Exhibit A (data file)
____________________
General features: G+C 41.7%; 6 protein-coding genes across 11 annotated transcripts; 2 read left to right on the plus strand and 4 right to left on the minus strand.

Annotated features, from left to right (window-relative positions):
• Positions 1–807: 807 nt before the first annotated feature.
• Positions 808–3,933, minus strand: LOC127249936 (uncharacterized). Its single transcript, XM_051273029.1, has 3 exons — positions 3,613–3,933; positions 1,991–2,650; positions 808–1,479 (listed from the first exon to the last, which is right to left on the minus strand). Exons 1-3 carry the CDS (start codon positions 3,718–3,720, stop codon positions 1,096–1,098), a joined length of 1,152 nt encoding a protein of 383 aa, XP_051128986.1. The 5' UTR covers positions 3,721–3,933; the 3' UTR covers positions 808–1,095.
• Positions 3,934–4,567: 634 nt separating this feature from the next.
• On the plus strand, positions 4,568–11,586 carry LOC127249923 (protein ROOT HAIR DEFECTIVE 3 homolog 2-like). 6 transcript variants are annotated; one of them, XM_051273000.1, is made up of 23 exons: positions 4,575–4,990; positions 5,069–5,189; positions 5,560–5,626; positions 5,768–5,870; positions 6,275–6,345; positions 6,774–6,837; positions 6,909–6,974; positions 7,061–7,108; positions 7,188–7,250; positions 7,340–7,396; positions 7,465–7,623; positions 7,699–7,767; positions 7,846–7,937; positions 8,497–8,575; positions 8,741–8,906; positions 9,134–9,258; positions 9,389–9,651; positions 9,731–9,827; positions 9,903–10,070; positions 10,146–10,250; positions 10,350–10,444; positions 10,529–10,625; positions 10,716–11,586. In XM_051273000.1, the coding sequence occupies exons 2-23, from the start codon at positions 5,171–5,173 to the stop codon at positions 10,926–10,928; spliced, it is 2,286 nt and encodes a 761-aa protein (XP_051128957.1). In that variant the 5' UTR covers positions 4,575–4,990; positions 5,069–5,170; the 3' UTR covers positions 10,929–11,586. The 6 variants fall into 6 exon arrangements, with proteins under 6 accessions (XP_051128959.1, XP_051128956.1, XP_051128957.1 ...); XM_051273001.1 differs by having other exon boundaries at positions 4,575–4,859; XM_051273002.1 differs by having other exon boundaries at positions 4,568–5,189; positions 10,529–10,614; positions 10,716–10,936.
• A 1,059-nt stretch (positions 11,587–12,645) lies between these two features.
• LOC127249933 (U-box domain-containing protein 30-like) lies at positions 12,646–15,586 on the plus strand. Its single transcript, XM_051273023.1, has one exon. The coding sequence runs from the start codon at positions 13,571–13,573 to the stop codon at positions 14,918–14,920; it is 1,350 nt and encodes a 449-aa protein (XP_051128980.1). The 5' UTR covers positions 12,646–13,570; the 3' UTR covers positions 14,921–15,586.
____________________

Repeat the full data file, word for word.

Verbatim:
General features: G+C 41.7%; 6 protein-coding genes across 11 annotated transcripts; 2 read left to right on the plus strand and 4 right to left on the minus strand.

Annotated features, from left to right (window-relative positions):
• Positions 1–807: 807 nt before the first annotated feature.
• Positions 808–3,933, minus strand: LOC127249936 (uncharacterized). Its single transcript, XM_051273029.1, has 3 exons — positions 3,613–3,933; positions 1,991–2,650; positions 808–1,479 (listed from the first exon to the last, which is right to left on the minus strand). Exons 1-3 carry the CDS (start codon positions 3,718–3,720, stop codon positions 1,096–1,098), a joined length of 1,152 nt encoding a protein of 383 aa, XP_051128986.1. The 5' UTR covers positions 3,721–3,933; the 3' UTR covers positions 808–1,095.
• Positions 3,934–4,567: 634 nt separating this feature from the next.
• On the plus strand, positions 4,568–11,586 carry LOC127249923 (protein ROOT HAIR DEFECTIVE 3 homolog 2-like). 6 transcript variants are annotated; one of them, XM_051273000.1, is made up of 23 exons: positions 4,575–4,990; positions 5,069–5,189; positions 5,560–5,626; positions 5,768–5,870; positions 6,275–6,345; positions 6,774–6,837; positions 6,909–6,974; positions 7,061–7,108; positions 7,188–7,250; positions 7,340–7,396; positions 7,465–7,623; positions 7,699–7,767; positions 7,846–7,937; positions 8,497–8,575; positions 8,741–8,906; positions 9,134–9,258; positions 9,389–9,651; positions 9,731–9,827; positions 9,903–10,070; positions 10,146–10,250; positions 10,350–10,444; positions 10,529–10,625; positions 10,716–11,586. In XM_051273000.1, the coding sequence occupies exons 2-23, from the start codon at positions 5,171–5,173 to the stop codon at positions 10,926–10,928; spliced, it is 2,286 nt and encodes a 761-aa protein (XP_051128957.1). In that variant the 5' UTR covers positions 4,575–4,990; positions 5,069–5,170; the 3' UTR covers positions 10,929–11,586. The 6 variants fall into 6 exon arrangements, with proteins under 6 accessions (XP_051128959.1, XP_051128956.1, XP_051128957.1 ...); XM_051273001.1 differs by having other exon boundaries at positions 4,575–4,859; XM_051273002.1 differs by having other exon boundaries at positions 4,568–5,189; positions 10,529–10,614; positions 10,716–10,936.
• A 1,059-nt stretch (positions 11,587–12,645) lies between these two features.
• LOC127249933 (U-box domain-containing protein 30-like) lies at positions 12,646–15,586 on the plus strand. Its single transcript, XM_051273023.1, has one exon. The coding sequence runs from the start codon at positions 13,571–13,573 to the stop codon at positions 14,918–14,920; it is 1,350 nt and encodes a 449-aa protein (XP_051128980.1). The 5' UTR covers positions 12,646–13,570; the 3' UTR covers positions 14,921–15,586.